COLUMBIA, Mo. – The Missouri athletic department is considering moving the MU football team from the east sideline to the west at home games, which would lead to a change in student seating.

The move would uproot the student seating directly behind the east benches between the 30-yard lines, an area currently filled by the Tiger’s Lair student fan group. The student group is against the proposed change.

“We’re looking at it,” MU athletic spokesman Nick Joos said. “Nothing has been finalized.”

Joos said a final decision would need to come within a month so season-ticket locations can be completed.

On Thursday, the athletic department held a meeting to discuss the proposal and invited nine student groups, including the Tiger’s Lair, which is an official club under the direction of MU Student Life. An MU student provided to the Tribune a written account of the meeting.

The letter said Coach Barry Odom spoke first, saying he had three concerns with the current game-day arrangement: that the heat was worse on east sideline during day games; that the teams have to cross paths coming and going from their locker rooms; and that he feared opposing coaches could steal Missouri’s signals.

Joos confirmed those concerns. He said 11 of 14 SEC schools have the primary television camera shooting into the visiting team’s bench. Currently, Missouri is one of three schools that doesn’t. The coaches signaling in plays from the sideline opposite the camera are more visible to viewers as well as to opposing coaches in the press box.

The switch of sidelines would require a change to student seating. Joos said Southeastern Conference rules stipulate that student sections can’t be directly behind the visiting team’s bench in the first 25 rows. He said there are no plans to move the Tiger’s Lair to the area behind the Missouri bench on the west side – if the move happens – because those seats have already been spoken for by season-ticket holders.

If the change is made, the new student section would be outside the 30-yard lines. Joos said eight SEC schools have student seating outside the 30-yard lines on the visiting sideline, with the others either on the home sideline or in the end zone or a corner.

Moving the student sections outside the 30-yard lines would divide the student fans. Currently, students command the seating in the lower section on the east side in a united group.

As for who will fill the old Tiger’s Lair area behind the bench on the east sideline, Joos said the plan is for the first 10 rows to be filled by visiting fans. Joos said SEC rules stipulate that 1,000 tickets in the lower bowl must be made available to visiting fans. Joos said the next 10 rows would be designated for recent MU graduates, with the final five rows for MU players’ families.

Currently, the visitor’s seating area is in the southwest corner of the stadium.

Having the student seating broken up by visiting fans is one of the concerns Tiger’s Lair Director Brooke Reynolds has with the proposal. She wonders what that will do to the atmosphere along the east sideline and how it will affect game-day traditions.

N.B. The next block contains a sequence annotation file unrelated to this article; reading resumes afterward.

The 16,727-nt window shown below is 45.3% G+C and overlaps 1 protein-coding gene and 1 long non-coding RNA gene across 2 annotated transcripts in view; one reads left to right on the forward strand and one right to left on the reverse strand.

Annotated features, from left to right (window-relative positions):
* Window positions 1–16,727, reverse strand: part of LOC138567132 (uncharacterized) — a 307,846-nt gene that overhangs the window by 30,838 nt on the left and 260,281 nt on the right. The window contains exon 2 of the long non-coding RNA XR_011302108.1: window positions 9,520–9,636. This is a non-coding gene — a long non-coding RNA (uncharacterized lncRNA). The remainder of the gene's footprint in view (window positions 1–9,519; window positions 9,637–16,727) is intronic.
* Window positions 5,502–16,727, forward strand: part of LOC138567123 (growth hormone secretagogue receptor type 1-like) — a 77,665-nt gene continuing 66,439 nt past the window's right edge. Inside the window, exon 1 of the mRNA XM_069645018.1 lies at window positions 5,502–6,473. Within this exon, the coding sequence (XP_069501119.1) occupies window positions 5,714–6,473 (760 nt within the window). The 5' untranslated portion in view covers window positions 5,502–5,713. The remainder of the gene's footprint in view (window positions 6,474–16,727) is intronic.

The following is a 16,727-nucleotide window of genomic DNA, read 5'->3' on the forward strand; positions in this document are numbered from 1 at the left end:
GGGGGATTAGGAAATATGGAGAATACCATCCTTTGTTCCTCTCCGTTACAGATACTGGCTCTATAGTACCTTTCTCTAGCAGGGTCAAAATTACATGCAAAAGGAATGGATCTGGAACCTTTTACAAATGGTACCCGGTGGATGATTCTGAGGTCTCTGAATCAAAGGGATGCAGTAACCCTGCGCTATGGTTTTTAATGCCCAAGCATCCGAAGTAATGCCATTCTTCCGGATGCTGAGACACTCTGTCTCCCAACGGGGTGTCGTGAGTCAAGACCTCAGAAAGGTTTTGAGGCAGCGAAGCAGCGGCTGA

“There’s going to be a lot of traditions that are put at stake by doing this,” Reynolds said, “including pre-game activities with Truman and the firetruck and the water hose. That’s a big tradition. This affects the Golden Girls, the cheerleaders, the whole spirit squad, as well, splitting them up. This affects a lot of things, not just Tiger’s Lair, not just the student section. It affects a lot of things. I’m thinking that there’s other things we’re not thinking of, tradition-wise. I’m not sure how the M-I-Z, Z-O-U chant with the students and the alumni is going to work quite as effectively now that the students are going to be split.”

The Tiger’s Lair section has often featured a front row of shirtless students who spell out messages on their chests. The organization requires a $25 membership fee and the purchase of season tickets. Its membership is first-come, first-serve with a capacity of 1,600, according to the group’s page on the University of Missouri’s web site.

Reynolds, a senior who has been in Tiger’s Lair for four years, including three years on the group’s leadership team, also questioned the timing of the proposed change.

Missouri is coming off back-to-back losing seasons, which coincided with declining attendance at Memorial Stadium. Missouri’s average home attendance of 52,236 in seven home dates last season – the stadium’s capacity is 71,168 – was its lowest of this millennium.

“I think it’s going to give students the wrong impression that their attendance is not as meaningful to the football team and to Mizzou athletics by moving them over and giving the visitors those prime seats, like as seen in the proposal,” Reynolds said. “So I think it’s just coming at the wrong time. I think people would be a lot more accepting of the idea if we had just come off the two SEC East championships.”

An athletic department staff member wrote in an email to a student concerned about the proposed changes that the Tiger’s Lair’s current seating area behind the bench has poor sight lines because of players being in front of the seats.

Reynolds said she doesn’t buy this argument, adding that the students enjoy sitting directly behind the home bench.

“I could maybe possibly see that” the sight lines aren’t good “if the people sitting in those seats were going to be sitting the entire game, ... but our fans are standing for the entire three and a half or so hours,” she said.